It’s hard to like many of the characters, but it is fascinating to watch them react to their environment and fall into chaos.  The twins are truly terrifying and do a great deal in creating the film’s foreboding atmosphere suffused with dread.

There’s also a decided theme of women and power–specifically the fear of this combination.  It’s no coincidence that the accusations of witchcraft swirl around Thomasin as she is growing into adulthood.  The family fears Thomasin’s power as both witch and woman…which of course doesn’t hold up thematically in our world in any way…

Would Christa shun this one or grab a broom and unite with its coven?  Find out here!

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Collaborative Blogging, Film Reviews

Holy Camp, or: I-E-I Will Always Love You

This week gives us a much-needed break from full-frontal scenes depicting the male (and female) anatomy, which is a feat unto itself.  Add Whitney Houston musical numbers, strong female friendships, and lesbian themes, and we’ve got…well, a film premise constructed from our dreams, essentially.

The Film:

Holy Camp! (La llamada)

The Premise:

Teen bffs at a religious summer camp must contend with secret parties, the crushing of their dreams, visits from an unexpectedly glittery God, and attractive nuns.

The Ramble:

Maria and Susana are besties for life reluctantly spending the summer at a religious camp for teens.  While initially planning to sneak out and party every night, Maria has lost interest in their schemes.  As it turns out, she has been meeting someone else at night–God.  And he seems to be a huge fan of Whitney Houston.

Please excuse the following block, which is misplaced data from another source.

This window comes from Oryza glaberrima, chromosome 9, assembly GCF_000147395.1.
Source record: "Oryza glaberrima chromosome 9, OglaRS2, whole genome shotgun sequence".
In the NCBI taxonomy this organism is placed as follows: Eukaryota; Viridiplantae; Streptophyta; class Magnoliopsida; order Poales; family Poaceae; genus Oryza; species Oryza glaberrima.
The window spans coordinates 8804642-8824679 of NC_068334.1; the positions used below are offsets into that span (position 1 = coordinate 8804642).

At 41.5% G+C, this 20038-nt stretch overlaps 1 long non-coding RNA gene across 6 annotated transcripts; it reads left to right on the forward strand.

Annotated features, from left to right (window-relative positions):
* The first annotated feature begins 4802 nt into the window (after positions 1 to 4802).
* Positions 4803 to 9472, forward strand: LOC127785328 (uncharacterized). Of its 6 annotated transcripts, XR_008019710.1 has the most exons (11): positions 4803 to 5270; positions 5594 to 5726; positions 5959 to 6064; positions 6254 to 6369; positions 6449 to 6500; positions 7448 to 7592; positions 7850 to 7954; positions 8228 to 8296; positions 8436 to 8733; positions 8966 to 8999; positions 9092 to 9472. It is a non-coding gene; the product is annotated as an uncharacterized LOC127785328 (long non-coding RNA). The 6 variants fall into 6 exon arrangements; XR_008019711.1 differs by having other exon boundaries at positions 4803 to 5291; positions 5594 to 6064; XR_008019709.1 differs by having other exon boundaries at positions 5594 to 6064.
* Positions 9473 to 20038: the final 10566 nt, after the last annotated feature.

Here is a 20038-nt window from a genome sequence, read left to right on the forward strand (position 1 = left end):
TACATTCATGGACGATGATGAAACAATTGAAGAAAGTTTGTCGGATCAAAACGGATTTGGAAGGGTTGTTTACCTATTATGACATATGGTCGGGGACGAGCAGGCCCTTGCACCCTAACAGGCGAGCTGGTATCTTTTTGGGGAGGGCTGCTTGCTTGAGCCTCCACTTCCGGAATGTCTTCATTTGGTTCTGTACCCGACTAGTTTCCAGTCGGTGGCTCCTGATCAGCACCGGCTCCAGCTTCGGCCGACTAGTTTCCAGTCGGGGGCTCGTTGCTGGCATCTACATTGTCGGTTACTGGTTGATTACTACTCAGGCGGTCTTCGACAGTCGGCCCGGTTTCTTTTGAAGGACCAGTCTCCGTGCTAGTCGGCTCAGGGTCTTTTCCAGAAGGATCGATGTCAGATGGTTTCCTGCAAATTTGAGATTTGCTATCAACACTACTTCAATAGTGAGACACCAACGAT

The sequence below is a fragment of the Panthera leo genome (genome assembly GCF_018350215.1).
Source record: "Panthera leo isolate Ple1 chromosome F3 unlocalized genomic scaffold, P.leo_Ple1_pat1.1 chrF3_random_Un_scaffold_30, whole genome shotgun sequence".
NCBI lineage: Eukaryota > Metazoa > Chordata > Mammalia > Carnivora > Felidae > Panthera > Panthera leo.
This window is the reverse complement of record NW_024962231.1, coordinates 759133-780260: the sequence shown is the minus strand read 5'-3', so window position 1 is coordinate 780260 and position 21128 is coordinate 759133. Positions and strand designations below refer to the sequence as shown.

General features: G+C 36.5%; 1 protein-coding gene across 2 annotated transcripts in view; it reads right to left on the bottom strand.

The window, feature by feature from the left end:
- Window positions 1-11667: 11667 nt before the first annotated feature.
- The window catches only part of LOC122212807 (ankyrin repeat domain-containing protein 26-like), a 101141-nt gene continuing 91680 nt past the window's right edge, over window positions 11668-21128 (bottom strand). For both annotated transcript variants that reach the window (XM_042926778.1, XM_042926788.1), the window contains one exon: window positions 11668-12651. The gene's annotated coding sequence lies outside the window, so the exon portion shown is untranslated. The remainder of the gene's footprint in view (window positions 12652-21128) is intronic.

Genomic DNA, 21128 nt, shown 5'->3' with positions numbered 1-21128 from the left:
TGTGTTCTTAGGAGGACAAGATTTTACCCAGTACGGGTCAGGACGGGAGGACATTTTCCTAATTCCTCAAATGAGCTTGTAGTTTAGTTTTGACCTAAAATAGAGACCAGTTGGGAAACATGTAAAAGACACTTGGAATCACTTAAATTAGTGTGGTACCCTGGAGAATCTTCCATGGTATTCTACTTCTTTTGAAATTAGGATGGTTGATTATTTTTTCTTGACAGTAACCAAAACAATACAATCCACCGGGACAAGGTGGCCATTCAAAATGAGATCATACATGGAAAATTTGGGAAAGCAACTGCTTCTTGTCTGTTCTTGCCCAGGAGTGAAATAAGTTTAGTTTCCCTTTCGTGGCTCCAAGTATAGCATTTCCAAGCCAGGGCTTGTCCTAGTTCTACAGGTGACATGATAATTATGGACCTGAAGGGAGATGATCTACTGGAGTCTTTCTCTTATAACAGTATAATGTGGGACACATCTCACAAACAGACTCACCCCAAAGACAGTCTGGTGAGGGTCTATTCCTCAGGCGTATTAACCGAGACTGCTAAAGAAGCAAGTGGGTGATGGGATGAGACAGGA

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This is your vision of God too, right?

After refusing to participate in a weekend canoe trip, Maria and Susana are effectively under house arrest with novice nun Milagros.  Though she tries to be stern, Milagros is too kind to be angry and bonds with Susana over their love of music.  Hmmmmmm…I wonder if perhaps Milagros has a secret past as the lead singer of a band…

Milagros isn’t the only one keeping a secret.  Susana, upset about the newfound distance between the two friends, accuses Maria of leaving her hanging.  Maria, on the other hand, thinks it’s time to grow up and forget about their dream to become a world-famous girl band.

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Bestie love.

Meanwhile, Sister Bernarda is convinced she has the perfect solution for reining the girls in:  music.  Though Milagros appreciates the thought, she finds Sr. Bernarda’s taste in music…a bit dated.  This leads to perhaps the finest nun-centric musical number since The Sound of Music.

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No caption needed.